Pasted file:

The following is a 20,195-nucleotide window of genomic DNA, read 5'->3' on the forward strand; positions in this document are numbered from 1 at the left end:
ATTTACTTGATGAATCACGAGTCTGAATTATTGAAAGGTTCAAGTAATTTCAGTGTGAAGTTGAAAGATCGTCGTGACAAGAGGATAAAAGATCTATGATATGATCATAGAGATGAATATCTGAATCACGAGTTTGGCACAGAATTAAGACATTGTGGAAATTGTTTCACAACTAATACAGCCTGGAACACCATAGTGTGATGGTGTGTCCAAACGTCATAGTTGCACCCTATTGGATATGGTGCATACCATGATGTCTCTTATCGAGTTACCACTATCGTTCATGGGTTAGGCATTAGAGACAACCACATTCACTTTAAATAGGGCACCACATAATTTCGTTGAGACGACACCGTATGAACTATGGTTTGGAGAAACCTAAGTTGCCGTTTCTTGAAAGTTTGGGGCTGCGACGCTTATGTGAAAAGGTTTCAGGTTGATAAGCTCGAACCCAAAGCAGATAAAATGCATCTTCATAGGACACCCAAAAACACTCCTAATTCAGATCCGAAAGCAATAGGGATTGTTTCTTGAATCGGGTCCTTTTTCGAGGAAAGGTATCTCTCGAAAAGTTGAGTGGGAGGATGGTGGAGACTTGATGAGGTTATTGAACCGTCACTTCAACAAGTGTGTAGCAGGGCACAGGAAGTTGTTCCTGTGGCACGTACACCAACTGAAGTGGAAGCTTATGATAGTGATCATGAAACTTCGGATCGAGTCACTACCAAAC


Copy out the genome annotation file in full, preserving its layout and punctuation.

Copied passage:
The following is a 20,195-nucleotide window of genomic DNA, read 5'->3' on the forward strand; positions in this document are numbered from 1 at the left end:
ATTTACTTGATGAATCACGAGTCTGAATTATTGAAAGGTTCAAGTAATTTCAGTGTGAAGTTGAAAGATCGTCGTGACAAGAGGATAAAAGATCTATGATATGATCATAGAGATGAATATCTGAATCACGAGTTTGGCACAGAATTAAGACATTGTGGAAATTGTTTCACAACTAATACAGCCTGGAACACCATAGTGTGATGGTGTGTCCAAACGTCATAGTTGCACCCTATTGGATATGGTGCATACCATGATGTCTCTTATCGAGTTACCACTATCGTTCATGGGTTAGGCATTAGAGACAACCACATTCACTTTAAATAGGGCACCACATAATTTCGTTGAGACGACACCGTATGAACTATGGTTTGGAGAAACCTAAGTTGCCGTTTCTTGAAAGTTTGGGGCTGCGACGCTTATGTGAAAAGGTTTCAGGTTGATAAGCTCGAACCCAAAGCAGATAAAATGCATCTTCATAGGACACCCAAAAACACTCCTAATTCAGATCCGAAAGCAATAGGGATTGTTTCTTGAATCGGGTCCTTTTTCGAGGAAAGGTATCTCTCGAAAAGTTGAGTGGGAGGATGGTGGAGACTTGATGAGGTTATTGAACCGTCACTTCAACAAGTGTGTAGCAGGGCACAGGAAGTTGTTCCTGTGGCACGTACACCAACTGAAGTGGAAGCTTATGATAGTGATCATGAAACTTCGGATCGAGTCACTACCAAAC